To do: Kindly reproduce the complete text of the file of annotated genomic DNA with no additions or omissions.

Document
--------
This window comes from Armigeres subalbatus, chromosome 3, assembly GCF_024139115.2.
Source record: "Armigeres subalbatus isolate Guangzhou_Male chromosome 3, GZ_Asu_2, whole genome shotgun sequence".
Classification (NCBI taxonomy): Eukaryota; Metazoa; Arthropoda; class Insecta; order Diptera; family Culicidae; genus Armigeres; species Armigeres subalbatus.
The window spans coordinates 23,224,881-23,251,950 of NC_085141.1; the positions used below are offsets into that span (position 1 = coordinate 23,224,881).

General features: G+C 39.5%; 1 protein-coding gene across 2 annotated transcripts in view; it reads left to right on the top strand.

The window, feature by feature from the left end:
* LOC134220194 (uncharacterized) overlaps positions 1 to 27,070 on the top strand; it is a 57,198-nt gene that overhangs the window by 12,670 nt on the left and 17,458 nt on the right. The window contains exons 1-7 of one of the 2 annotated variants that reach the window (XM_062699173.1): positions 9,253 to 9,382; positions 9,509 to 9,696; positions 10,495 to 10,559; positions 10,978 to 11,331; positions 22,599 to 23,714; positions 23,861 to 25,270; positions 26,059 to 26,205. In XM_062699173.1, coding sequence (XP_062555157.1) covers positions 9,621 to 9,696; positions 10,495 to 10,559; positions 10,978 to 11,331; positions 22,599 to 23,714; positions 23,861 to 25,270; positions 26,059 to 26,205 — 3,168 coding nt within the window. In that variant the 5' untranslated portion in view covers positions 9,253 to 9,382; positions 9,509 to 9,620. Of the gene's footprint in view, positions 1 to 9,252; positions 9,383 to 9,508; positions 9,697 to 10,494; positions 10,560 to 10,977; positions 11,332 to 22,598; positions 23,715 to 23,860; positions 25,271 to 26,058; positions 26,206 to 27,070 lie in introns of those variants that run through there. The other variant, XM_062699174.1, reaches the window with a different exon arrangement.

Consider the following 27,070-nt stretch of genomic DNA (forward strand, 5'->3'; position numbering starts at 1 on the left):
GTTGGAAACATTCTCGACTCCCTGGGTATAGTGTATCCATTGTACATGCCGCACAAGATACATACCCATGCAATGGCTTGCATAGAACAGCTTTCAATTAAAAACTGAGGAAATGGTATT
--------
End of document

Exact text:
This window comes from Armigeres subalbatus, chromosome 3, assembly GCF_024139115.2.
Source record: "Armigeres subalbatus isolate Guangzhou_Male chromosome 3, GZ_Asu_2, whole genome shotgun sequence".
Classification (NCBI taxonomy): Eukaryota; Metazoa; Arthropoda; class Insecta; order Diptera; family Culicidae; genus Armigeres; species Armigeres subalbatus.
The window spans coordinates 23,224,881-23,251,950 of NC_085141.1; the positions used below are offsets into that span (position 1 = coordinate 23,224,881).

General features: G+C 39.5%; 1 protein-coding gene across 2 annotated transcripts in view; it reads left to right on the top strand.

The window, feature by feature from the left end:
* LOC134220194 (uncharacterized) overlaps positions 1 to 27,070 on the top strand; it is a 57,198-nt gene that overhangs the window by 12,670 nt on the left and 17,458 nt on the right. The window contains exons 1-7 of one of the 2 annotated variants that reach the window (XM_062699173.1): positions 9,253 to 9,382; positions 9,509 to 9,696; positions 10,495 to 10,559; positions 10,978 to 11,331; positions 22,599 to 23,714; positions 23,861 to 25,270; positions 26,059 to 26,205. In XM_062699173.1, coding sequence (XP_062555157.1) covers positions 9,621 to 9,696; positions 10,495 to 10,559; positions 10,978 to 11,331; positions 22,599 to 23,714; positions 23,861 to 25,270; positions 26,059 to 26,205 — 3,168 coding nt within the window. In that variant the 5' untranslated portion in view covers positions 9,253 to 9,382; positions 9,509 to 9,620. Of the gene's footprint in view, positions 1 to 9,252; positions 9,383 to 9,508; positions 9,697 to 10,494; positions 10,560 to 10,977; positions 11,332 to 22,598; positions 23,715 to 23,860; positions 25,271 to 26,058; positions 26,206 to 27,070 lie in introns of those variants that run through there. The other variant, XM_062699174.1, reaches the window with a different exon arrangement.

Consider the following 27,070-nt stretch of genomic DNA (forward strand, 5'->3'; position numbering starts at 1 on the left):
GTTGGAAACATTCTCGACTCCCTGGGTATAGTGTATCCATTGTACATGCCGCACAAGATACATACCCATGCAATGGCTTGCATAGAACAGCTTTCAATTAAAAACTGAGGAAATGGTATT